OSY Development Agenda Workshop for MYDev

SEAMEO INNOTECH | September 1, 2015

“We suffer the stigma of being an out-of-school youth – ‘pasaway’ and good for nothing… Now we are being considered role models and agents of change in the community – that’s a big leap! We are grateful for your genuine concern and for your faith that we can do it.”

– Halima Sahim, OSY leader from Lamitan City

SEAMEO INNOTECH, in partnership with USAID’s Mindanao Youth for Development (MYDev) Project, facilitated the crafting of an Out-of-School Youth Development Agenda for the next 12 months covering eight conflict-affected areas in Mindanao. During the two-day gathering, the participants were invited to a deep conversation about the youth and the many ways they can improve the livelihood and civic engagement of out-of-school youth (OSY) in their communities.  This initiative consisted of three batches of gathering, with a total number of 123 participants.

Using open space technology and appreciative dialogues, youth leaders and government agencies together with the other members of the Out-of-School Youth Development Alliance (OSYDA) defined the OSY development agenda, clarified their roles and responsibilities as OSYDA members, and agreed on the working arrangements that will best work for the alliance in order to carry out the plans. The OSYDA, a mechanism created by MYDev that will pursue OSY development, is composed of representatives from the local government units, line agencies, non-government organizations, academe, and the youth.

The first batch of conversation was conducted in Davao City on 10-11 September 2014. It was attended by the OSYDAs from Parang, Manguindanao, Marawi City, and Cotabato City. Given the many concerns that beset OSYs in their communities, the participants offered solutions such as values formation and skills training, provision of job opportunities for the trained OSYs, strengthening civic engagement among the youth, creation of an integrated youth development plan for every alliance, and strengthening relationships between and among the different member agencies. Each OSYDA, however, came up with a different set of priority areas given the context and requirements of their communities as well as the needs of their OSYs. 

“We were able to tackle a number of issues during the 2-day workshop, but I didn’t feel exhausted. I appreciate that we talked about possibilities and solutions, rather than problems and issues.” said Mayor Ibs Ibay, Municipal Mayor of Parang, Maguindanao.

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The second workshop was held on 16-17 September 2014 and consisted of participants from Isabela City. Among all the alliances, this OSYDA was the first to be organized and is more established in terms of alliance composition, appreciation of the project vision and objectives, and role identification. As a result of the workshops conducted, the participants identified skills training, education, livelihood projects, comprehensive youth formation program, and ensuring sustainability of programs as promising ways to improve the livelihood and civic engagement of OSYs in their communities.  Just like the first batch, they also listed down specific programs and activities, as well as needed resources, and decided among themselves who is responsible for seeing through the identified programs and activities. As a major step, they agreed to form an association of OSY completers and conduct an educational tour to other areas, for benchmarking of best practices in youth development programs.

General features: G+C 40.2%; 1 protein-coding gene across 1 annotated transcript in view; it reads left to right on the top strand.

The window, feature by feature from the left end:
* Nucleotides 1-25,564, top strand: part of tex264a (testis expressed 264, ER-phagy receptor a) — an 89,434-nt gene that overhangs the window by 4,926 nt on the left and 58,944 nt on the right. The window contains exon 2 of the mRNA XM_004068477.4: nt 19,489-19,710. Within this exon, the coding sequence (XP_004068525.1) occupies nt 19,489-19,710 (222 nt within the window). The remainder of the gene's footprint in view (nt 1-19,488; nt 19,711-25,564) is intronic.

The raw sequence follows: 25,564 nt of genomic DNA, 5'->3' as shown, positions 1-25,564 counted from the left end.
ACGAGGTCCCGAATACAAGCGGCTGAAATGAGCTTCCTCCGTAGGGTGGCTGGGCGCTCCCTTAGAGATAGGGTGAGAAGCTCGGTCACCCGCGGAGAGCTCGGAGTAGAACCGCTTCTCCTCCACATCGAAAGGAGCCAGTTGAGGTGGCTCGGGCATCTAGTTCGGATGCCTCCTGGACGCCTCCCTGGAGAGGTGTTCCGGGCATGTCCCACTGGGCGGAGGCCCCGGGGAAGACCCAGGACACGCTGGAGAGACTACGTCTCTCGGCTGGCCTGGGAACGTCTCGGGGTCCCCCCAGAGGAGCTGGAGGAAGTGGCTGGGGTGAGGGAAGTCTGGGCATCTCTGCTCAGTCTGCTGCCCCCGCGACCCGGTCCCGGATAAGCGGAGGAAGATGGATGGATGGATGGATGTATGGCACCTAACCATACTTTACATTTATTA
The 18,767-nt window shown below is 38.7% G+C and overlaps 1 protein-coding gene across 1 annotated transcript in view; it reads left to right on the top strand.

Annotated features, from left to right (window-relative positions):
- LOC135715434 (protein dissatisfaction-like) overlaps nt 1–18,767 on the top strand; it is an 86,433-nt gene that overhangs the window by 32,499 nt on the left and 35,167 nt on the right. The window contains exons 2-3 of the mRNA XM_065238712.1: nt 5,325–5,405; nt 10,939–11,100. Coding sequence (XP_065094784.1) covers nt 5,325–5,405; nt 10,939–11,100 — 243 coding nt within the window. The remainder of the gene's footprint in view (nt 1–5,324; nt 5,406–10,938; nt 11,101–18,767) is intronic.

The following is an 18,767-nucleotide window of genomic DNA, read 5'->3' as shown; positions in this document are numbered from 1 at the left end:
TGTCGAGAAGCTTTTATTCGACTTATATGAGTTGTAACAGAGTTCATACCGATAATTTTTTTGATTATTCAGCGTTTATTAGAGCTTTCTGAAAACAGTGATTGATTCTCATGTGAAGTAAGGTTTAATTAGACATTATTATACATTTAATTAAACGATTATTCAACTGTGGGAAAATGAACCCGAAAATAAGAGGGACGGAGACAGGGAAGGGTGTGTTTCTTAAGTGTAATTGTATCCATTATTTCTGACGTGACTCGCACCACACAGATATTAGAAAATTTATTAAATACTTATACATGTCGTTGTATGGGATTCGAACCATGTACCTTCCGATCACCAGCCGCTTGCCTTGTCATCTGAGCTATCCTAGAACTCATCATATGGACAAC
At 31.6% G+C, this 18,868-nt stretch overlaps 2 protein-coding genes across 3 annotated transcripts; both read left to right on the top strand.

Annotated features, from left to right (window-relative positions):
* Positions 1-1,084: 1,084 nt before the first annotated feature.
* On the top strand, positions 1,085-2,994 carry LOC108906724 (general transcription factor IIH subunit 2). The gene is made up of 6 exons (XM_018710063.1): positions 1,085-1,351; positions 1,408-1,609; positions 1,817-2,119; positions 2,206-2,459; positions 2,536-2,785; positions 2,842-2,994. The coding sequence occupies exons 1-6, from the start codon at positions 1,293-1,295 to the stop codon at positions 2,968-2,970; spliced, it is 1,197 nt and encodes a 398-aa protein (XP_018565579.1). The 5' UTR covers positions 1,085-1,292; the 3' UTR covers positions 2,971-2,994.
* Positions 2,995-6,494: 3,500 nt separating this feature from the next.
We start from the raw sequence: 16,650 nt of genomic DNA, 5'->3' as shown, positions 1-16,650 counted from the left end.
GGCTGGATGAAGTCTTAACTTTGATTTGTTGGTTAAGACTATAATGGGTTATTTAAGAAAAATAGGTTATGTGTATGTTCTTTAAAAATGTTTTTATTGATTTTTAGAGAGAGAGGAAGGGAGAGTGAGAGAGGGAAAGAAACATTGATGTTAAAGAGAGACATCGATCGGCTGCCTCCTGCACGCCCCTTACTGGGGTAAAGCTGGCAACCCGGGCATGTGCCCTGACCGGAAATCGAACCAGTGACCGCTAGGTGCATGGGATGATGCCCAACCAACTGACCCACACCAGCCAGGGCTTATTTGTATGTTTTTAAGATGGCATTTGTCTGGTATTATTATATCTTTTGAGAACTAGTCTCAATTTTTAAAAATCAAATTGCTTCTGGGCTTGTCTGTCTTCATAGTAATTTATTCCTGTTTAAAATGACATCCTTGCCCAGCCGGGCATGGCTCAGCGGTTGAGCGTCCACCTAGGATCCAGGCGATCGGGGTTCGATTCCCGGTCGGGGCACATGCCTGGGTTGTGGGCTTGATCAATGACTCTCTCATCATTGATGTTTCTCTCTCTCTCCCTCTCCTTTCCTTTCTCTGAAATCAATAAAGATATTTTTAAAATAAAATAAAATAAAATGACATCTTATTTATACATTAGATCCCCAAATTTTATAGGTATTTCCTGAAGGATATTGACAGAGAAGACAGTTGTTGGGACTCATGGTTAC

The last gathering happened in Zamboanga City on 23-24 September 2014, with participants from Zamboanga City, Lamitan City, Indanan and Jolo. Among the many solutions they have identified are profiling of OSYs, values formation, capacity building and post-training support initiatives, creating jobs through employment and livelihood, and sustaining all efforts as priority areas.  They also recognized the need to hold more conversations like this to help each other in implementing the plans they have set.

“The process allowed us to engage with leaders in our community in manner that is open and non-threatening. We felt their sincere concern for the youth. We are thankful that our voices were heard in this forum.” said Mamex Mantri, OSY leader from Cotabato City.

In all batches, developing programs on values formation among the youth is one common response. All OSYDA members are one in saying that character formation is a good foundation for initiating significant changes in the community.  The OSY leaders appreciated the opportunity to have been given voice in the conversations that concern them. Now that they’re no longer in the side lines, they see the important role they play in the success of the development plans they have co-created. Meanwhile, other members of the OSYDA expressed appreciation for the process of coming up with the plans and the quality of conversations and interactions that happened during the gathering.

“I appreciate the process – it is participative and evocative. And what’s more, the agenda came from us. We chose what we think were important and pressing, and those were not dictated upon us.” said Espie Hupida, executive director of Zamboanga-Basilan Integrated Development Alliance.

The workshop concluded with the realization that there is much to be done. However, the conversations that were opened up, relationships that were forged, and plans that were developed hold much promise for the OSYs in Mindanao.

USAID’s MYDev project is implemented by the Education Development Center, Inc. (EDC) in partnership with SEAMEO INNOTECH, along with the Philippine Technical Education and Skills Development Agency (TESDA), the Department of Education (DepEd), the Mindanao Development Authority (MinDA), local government units, and other non-government organizations.

(Originally posted on SEAMEO INNOTECH website on October 9, 2014)